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KFC: CA to rule on takeover

SHARE   |   Monday, 22 January 2018   |   By Kabelo Adamson
KFC: CA to rule on takeover

The Competition Authority (CA) will have to make a fresh ruling in the proposed sale of business and sale of assets of four companies that were operating KFC restaurants in Botswana and are currently under liquidation. The four companies are VPB Propco, QSR Food Company (Proprietary) Limited, Boitumelo Dijo (Proprietary) Limited and Greenax (Proprietary) Limited. CA held a public hearing on Friday where a number of parties to the transaction, including other bidders were present to submit their verbal representations to the Authority with respect to the transaction as well as their competitors. In November last year, a special purpose vehicle formed solely for the acquisition KFC franchise in Botswana – Bradelymore’s Holdings (Pty) Ltd – emerged as the preferred bidder to take over KFC operations in Botswana. Bradelymore’s is a joint venture between Vivo Energy Africa Holdings Limited and Baobab Khulisani South Africa through its wholly owned Botswana registered entity – Seynara (Pty) Ltd. Vivo Energy, through its network of Shell-branded retail service stations in Botswana, is a marketer of various oil products including retail fuels, commercial fuels and lubricants whereas Baobab Khulisani, a South African KFC franchisee operates 11 stores in South Africa. Baobab Khulisani, through Seynara, currently does not directly or indirectly control in any firm in Botswana.

KFC Botswana, which has 12 restaurants here, was put under liquidation in June 2016 after the companies failed to honour its financial obligations with liabilities of over P100 m mostly in rental arrears and failure to pay fees to franchise holder – Yum Restaurants. Six of the 12 KFC restaurants were subsequently closed after they could no longer afford to service creditors, including rentals.Since the liquidation process started, which has now dragged for 18 months, liquidator Nigel Dixon-Warren of KPMG said they have received 65 responses from companies that have shown interest in acquiring the KFC business with the number being made of local and foreign companies. Dixon-Warren acknowledged that the process has taken more than it was initially envisaged to as the company going through liquidation will always be under a significant amount of pressure. One of the companies that expressed interest in acquiring the KFC businesses – Sefalana – had questioned the whole process which led to Bradelymore’s emerging as the preferred bidder. Sefalana Managing Director, Chandra Chauhan, asked Dixon-Warren as to how they arrived at the decision to give the bid to Bradelymore’s as to his knowledge they had put in a significant amount in the bid, adding that other bidders were told by the liquidator to increase their amounts. He also enquired about whom between the franchiser and the liquidator was responsible for choosing the preferred bidder. With a number of local companies having put in a bid, he said citizen-owned companies such as Sefalana which he said has the capability to run those restaurants could have been given the green light rather than foreign-owned companies.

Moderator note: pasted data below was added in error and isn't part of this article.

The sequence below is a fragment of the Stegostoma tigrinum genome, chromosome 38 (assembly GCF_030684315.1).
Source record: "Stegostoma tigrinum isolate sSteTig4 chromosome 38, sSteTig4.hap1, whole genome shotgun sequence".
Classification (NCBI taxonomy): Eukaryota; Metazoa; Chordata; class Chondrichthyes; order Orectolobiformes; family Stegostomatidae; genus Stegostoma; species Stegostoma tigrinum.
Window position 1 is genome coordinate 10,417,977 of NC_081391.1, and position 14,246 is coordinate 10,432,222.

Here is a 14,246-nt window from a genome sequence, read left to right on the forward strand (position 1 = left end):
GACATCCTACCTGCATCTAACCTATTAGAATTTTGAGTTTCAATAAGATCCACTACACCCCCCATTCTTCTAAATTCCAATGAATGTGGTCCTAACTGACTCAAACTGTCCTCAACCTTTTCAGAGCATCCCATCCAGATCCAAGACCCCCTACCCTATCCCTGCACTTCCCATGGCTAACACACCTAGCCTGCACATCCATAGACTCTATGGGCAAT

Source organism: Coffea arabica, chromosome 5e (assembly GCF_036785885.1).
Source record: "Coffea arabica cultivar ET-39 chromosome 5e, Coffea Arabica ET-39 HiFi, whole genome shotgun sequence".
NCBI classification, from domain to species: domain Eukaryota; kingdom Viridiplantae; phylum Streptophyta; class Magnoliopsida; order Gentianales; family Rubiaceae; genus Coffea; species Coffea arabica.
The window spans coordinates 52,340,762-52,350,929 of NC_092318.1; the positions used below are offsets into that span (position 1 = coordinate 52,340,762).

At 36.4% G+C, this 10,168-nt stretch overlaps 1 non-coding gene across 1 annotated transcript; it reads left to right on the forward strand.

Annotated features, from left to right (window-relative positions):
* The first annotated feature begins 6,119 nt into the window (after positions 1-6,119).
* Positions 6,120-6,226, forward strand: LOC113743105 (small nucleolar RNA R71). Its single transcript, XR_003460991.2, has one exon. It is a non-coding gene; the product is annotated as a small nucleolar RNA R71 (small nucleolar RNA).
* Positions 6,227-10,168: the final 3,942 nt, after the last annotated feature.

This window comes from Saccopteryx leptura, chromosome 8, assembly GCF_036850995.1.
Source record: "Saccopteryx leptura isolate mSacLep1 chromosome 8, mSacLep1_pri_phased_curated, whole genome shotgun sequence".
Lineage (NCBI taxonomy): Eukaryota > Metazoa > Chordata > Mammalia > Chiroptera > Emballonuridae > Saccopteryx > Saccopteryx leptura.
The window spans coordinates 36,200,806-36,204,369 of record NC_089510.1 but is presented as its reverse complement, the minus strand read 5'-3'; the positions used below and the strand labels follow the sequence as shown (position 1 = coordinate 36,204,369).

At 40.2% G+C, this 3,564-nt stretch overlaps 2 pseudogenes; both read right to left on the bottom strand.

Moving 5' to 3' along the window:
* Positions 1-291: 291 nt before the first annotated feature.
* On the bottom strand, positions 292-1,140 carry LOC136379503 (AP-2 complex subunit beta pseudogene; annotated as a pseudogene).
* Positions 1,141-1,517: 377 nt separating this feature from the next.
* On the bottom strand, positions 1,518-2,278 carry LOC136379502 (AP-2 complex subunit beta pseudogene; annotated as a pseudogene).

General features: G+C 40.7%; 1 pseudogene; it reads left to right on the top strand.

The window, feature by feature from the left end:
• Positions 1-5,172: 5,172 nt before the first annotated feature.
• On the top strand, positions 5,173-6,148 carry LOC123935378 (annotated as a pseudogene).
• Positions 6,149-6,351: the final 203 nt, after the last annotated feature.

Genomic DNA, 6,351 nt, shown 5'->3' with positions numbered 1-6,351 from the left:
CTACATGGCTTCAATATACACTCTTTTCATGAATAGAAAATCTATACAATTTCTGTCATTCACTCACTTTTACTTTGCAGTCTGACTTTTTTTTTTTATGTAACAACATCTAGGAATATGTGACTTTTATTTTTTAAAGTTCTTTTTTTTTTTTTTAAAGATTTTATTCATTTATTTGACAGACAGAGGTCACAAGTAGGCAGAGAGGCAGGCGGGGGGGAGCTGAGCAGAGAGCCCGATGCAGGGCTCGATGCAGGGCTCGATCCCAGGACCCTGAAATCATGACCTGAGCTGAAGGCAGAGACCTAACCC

Chauhan raised a number of issues pertaining to the transaction, including asking why two KFC restaurants were being developed at Pilane Crossing Mall and Mowana Park in Phakalane. Responding to those queries, Dixon-Warren acknowledged that due to the franchiser being involved in the whole liquidation process, inherently issues of conflict of interest were bound to arise from the franchiser and the liquidator. He explained that with respect to giving preference to citizen-owned companies, he had written to the ministry of trade to enquire if the government had any reservations for citizens with regard to KFC operations, but was assured that there was none. He told the parties to the transaction that he was at liberty to award any company which he deemed suitable to take over whether foreign or local. With regards to two KFC outlets currently being developed at Pilane Mall and Mowana Park, Dixon-Warren said prior to the liquidation process leases had already been signed and he had the choice to terminate them but chose to not do so.